How To Spread Holiday Cheer Without Breaking the Bank
Prices on the rise
With ongoing inflation and consumer prices remaining high, experts predict that holiday spending will be up this year with Americans spending a total of between $957-$966 billion. In addition to travel expenses, decorations, food and drink, and other miscellaneous items, many shoppers (27%) plan to spend $1,000 or more for holiday gifts alone. Inflation has already impacted many consumers who could be struggling to make ends meet, never mind putting hundreds of dollars away for holiday purchases. The good news is that there are many inexpensive ways to make the holiday season festive and memorable without going into credit card debt – something I strongly advise against due to increased lending rates. So, with Hanukah less than two weeks away and Christmas just around the corner, here are a few inexpensive and easy ways to spread holiday joy while also sticking to your budget:
Set a spending limit and stick to it
It’s easy to walk into a store and start piling items into your cart, but mindless browsing can lead to overspending. Instead, prepare in advance by creating a list of everyone you’d like to include and how much you can spend on each person. After brainstorming gift ideas that fit into your designated budget, you can head to the store (in-person or online) with an idea of what you’d like to purchase. And don’t be afraid to shop around! It’s common to find the same item at another store for a lot less – especially when shopping online. Also, remember that a gift doesn’t have to be expensive to be thoughtful and appreciated. Search online for inexpensive ideas (like this helpful list with many items under $25) or you could even consider making your own holiday gifts this year.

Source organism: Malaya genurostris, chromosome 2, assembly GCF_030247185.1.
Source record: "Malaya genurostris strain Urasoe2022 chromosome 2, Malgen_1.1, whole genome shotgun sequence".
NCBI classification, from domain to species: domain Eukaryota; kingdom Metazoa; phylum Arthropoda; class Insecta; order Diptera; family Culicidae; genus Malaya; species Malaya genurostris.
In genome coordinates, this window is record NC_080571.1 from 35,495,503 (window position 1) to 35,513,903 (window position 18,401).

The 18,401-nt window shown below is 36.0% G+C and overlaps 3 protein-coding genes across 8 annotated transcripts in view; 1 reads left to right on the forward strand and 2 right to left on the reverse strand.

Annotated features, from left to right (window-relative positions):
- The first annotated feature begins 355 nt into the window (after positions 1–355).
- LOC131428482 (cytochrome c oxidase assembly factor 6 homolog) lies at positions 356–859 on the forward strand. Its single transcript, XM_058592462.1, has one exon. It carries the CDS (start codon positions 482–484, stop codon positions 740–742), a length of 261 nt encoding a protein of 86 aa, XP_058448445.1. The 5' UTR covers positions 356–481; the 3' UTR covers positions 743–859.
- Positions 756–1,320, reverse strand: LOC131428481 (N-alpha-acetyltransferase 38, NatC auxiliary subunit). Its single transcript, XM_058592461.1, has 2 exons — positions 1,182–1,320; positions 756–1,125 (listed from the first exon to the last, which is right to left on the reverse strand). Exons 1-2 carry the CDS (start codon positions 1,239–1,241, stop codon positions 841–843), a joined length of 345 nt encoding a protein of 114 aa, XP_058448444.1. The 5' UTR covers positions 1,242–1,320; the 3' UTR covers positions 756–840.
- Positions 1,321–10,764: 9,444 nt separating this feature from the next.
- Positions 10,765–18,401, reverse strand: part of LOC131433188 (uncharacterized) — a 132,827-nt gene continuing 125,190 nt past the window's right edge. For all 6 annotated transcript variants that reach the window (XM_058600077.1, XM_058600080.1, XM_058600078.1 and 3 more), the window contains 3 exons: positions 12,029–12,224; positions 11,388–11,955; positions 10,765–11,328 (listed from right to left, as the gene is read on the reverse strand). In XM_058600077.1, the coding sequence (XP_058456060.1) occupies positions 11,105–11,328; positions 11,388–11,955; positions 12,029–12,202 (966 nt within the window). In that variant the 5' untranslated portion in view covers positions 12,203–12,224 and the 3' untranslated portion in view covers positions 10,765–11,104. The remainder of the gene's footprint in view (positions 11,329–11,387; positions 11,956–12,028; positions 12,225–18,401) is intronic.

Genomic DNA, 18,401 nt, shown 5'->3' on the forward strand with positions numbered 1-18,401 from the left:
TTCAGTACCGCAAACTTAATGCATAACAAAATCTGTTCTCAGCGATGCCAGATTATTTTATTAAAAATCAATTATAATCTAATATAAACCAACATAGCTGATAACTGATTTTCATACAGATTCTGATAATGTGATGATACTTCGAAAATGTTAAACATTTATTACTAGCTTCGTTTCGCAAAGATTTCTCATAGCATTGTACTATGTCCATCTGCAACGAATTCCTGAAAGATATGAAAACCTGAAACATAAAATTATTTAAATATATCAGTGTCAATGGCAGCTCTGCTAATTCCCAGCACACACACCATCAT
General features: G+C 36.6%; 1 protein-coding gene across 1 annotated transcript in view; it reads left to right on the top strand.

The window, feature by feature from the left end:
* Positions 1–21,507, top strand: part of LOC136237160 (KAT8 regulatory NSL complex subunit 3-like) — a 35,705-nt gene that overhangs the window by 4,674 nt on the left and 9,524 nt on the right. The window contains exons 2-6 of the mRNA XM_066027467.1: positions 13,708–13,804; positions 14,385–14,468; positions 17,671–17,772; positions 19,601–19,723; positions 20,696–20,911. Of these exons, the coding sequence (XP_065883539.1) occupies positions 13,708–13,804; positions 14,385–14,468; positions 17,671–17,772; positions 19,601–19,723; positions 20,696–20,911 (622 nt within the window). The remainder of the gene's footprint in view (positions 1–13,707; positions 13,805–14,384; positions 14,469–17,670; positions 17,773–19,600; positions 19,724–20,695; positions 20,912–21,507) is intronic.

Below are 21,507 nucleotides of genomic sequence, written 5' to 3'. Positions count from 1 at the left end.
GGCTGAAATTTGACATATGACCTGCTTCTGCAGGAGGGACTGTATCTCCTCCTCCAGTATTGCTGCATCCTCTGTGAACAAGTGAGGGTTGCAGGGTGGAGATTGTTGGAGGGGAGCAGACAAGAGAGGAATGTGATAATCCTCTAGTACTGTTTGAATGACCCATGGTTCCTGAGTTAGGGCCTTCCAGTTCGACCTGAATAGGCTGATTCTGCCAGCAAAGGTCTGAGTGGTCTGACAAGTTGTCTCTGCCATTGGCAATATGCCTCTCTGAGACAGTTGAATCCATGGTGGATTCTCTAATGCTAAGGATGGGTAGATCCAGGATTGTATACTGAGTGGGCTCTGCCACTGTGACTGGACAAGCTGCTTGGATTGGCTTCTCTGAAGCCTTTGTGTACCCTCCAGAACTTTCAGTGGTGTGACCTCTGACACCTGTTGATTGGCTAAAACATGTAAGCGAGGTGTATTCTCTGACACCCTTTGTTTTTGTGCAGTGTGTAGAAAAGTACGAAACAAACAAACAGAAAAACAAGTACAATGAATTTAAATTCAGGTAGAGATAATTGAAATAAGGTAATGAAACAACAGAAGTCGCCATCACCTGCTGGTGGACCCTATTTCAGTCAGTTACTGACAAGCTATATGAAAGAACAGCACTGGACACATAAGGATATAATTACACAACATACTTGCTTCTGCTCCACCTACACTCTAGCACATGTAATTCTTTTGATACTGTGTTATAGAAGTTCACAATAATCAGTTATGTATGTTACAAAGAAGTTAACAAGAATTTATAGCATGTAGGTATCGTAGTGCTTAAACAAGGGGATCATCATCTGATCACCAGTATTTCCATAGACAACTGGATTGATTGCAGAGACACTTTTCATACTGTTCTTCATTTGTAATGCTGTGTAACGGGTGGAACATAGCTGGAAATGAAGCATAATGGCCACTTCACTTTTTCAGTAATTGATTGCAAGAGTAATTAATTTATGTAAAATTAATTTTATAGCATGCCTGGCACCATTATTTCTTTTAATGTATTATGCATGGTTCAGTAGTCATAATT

Give the gift of time or experience
For the person who already seems to have everything, there’s no use getting frustrated trying to come up with a unique physical gift. Instead, purchase tickets to experiences, like sporting events, art gallery openings, book readings, or concerts. Not only is this less wasteful than buying a knickknack for the sake of doing so, but it is also providing the gift of quality time. For new parents, consider gifting a night of babysitting or offering to help with laundry or other household tasks. Giving time is free and can be the most meaningful and impactful gesture a person really needs.
Allow (and encourage) the help of others
One of the most expensive holiday traditions is entertaining guests at home. Food, drink, and decorations can really add up – not to mention holiday gift exchanges among big groups of relatives and friends. While there is always the option to decline hosting duties, party hosts don’t have to cancel to save money. Turn the holiday party into a potluck this year by asking everyone to bring their favorite dish to share. You’ll save money and time and have the opportunity to try new dishes you wouldn’t have necessarily considered. If your holiday group usually exchanges gifts, suggest a Secret Santa, Yankee Swap, or White Elephant party. You can still enjoy shopping for the holidays, and everyone will have the opportunity to open a gift, but you all will save precious time and money.
Plan for the future
While this tactic won’t help with holiday savings this year, start preparing for next year’s season as early as today by opening a Christmas Club Account. With a small contribution every week from now until next fall, you can set yourself up for a stress-free gift buying season in 2024. You might also consider opening a Certificate of Deposit (CD) for 3, 6, 9, or 12 months, and with Metro’s competitive rates, watch your money grow.
At Metro, we’re looking forward to a wonderful year ahead. In the meantime, I’m wishing all our employees, members, and their families a joyous holiday season surrounded by family and friends, which we can all probably agree is the greatest gift of all.